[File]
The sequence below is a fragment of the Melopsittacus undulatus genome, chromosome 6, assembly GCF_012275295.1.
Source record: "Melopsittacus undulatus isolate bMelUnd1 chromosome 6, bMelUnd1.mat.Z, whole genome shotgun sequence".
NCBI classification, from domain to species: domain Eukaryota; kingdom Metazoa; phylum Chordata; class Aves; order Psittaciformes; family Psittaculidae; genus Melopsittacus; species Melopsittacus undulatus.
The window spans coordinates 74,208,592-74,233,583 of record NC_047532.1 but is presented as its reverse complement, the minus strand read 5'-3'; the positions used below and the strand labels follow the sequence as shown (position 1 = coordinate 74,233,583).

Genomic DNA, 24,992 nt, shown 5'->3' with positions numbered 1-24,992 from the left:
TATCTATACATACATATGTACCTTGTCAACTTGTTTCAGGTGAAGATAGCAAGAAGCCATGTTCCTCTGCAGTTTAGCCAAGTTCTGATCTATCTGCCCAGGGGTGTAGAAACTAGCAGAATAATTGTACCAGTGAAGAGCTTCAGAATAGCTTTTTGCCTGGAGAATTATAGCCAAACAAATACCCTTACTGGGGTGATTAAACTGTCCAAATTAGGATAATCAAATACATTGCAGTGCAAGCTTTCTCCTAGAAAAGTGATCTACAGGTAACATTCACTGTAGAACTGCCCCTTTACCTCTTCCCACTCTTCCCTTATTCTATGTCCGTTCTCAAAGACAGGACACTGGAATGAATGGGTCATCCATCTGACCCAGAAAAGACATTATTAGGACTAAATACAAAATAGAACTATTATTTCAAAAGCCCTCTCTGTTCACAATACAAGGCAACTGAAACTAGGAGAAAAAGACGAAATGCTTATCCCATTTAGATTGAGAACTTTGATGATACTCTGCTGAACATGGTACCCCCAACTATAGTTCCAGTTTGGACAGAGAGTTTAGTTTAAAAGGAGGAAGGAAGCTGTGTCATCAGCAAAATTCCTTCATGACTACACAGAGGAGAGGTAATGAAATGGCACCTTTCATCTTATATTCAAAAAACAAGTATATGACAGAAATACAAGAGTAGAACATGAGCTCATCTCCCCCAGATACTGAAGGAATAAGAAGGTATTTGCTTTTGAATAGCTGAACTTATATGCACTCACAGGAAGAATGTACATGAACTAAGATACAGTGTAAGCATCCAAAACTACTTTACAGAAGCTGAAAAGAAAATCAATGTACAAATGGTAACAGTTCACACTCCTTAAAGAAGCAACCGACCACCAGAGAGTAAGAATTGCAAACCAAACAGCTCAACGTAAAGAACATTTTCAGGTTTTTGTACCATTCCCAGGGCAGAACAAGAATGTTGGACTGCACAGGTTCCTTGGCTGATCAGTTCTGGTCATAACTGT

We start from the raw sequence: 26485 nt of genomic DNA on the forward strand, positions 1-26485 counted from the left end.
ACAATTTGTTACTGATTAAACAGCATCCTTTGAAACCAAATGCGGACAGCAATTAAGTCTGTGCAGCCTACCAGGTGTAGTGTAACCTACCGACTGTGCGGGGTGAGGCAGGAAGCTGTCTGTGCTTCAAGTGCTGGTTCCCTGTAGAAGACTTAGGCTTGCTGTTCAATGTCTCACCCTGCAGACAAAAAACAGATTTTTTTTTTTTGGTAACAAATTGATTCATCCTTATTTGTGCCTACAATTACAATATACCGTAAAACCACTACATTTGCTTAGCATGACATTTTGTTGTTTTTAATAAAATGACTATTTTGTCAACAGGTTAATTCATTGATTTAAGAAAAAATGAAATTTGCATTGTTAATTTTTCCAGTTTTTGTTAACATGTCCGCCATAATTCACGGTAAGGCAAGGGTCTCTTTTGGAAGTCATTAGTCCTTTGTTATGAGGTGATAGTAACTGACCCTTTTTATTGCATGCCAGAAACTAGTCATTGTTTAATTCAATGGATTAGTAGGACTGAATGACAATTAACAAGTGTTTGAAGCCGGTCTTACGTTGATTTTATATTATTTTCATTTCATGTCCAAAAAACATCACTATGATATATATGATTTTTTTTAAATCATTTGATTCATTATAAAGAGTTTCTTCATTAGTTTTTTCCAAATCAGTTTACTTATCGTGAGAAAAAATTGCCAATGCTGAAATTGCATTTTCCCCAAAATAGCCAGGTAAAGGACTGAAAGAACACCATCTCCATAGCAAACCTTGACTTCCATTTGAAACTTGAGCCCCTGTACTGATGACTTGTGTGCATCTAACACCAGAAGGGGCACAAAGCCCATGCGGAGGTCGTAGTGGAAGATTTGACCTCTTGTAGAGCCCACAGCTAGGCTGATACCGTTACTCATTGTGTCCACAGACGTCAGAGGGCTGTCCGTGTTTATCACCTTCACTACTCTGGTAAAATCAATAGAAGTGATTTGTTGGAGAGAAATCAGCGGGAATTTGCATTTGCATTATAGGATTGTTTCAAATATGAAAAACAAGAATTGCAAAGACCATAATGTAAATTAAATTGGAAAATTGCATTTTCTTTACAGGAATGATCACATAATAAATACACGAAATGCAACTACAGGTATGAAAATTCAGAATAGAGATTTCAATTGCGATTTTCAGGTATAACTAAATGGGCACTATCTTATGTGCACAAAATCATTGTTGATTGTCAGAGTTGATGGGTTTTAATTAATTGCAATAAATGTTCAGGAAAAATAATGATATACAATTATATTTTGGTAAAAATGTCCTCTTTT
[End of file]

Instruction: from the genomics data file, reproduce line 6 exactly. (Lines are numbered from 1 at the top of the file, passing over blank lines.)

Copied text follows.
TATCTATACATACATATGTACCTTGTCAACTTGTTTCAGGTGAAGATAGCAAGAAGCCATGTTCCTCTGCAGTTTAGCCAAGTTCTGATCTATCTGCCCAGGGGTGTAGAAACTAGCAGAATAATTGTACCAGTGAAGAGCTTCAGAATAGCTTTTTGCCTGGAGAATTATAGCCAAACAAATACCCTTACTGGGGTGATTAAACTGTCCAAATTAGGATAATCAAATACATTGCAGTGCAAGCTTTCTCCTAGAAAAGTGATCTACAGGTAACATTCACTGTAGAACTGCCCCTTTACCTCTTCCCACTCTTCCCTTATTCTATGTCCGTTCTCAAAGACAGGACACTGGAATGAATGGGTCATCCATCTGACCCAGAAAAGACATTATTAGGACTAAATACAAAATAGAACTATTATTTCAAAAGCCCTCTCTGTTCACAATACAAGGCAACTGAAACTAGGAGAAAAAGACGAAATGCTTATCCCATTTAGATTGAGAACTTTGATGATACTCTGCTGAACATGGTACCCCCAACTATAGTTCCAGTTTGGACAGAGAGTTTAGTTTAAAAGGAGGAAGGAAGCTGTGTCATCAGCAAAATTCCTTCATGACTACACAGAGGAGAGGTAATGAAATGGCACCTTTCATCTTATATTCAAAAAACAAGTATATGACAGAAATACAAGAGTAGAACATGAGCTCATCTCCCCCAGATACTGAAGGAATAAGAAGGTATTTGCTTTTGAATAGCTGAACTTATATGCACTCACAGGAAGAATGTACATGAACTAAGATACAGTGTAAGCATCCAAAACTACTTTACAGAAGCTGAAAAGAAAATCAATGTACAAATGGTAACAGTTCACACTCCTTAAAGAAGCAACCGACCACCAGAGAGTAAGAATTGCAAACCAAACAGCTCAACGTAAAGAACATTTTCAGGTTTTTGTACCATTCCCAGGGCAGAACAAGAATGTTGGACTGCACAGGTTCCTTGGCTGATCAGTTCTGGTCATAACTGT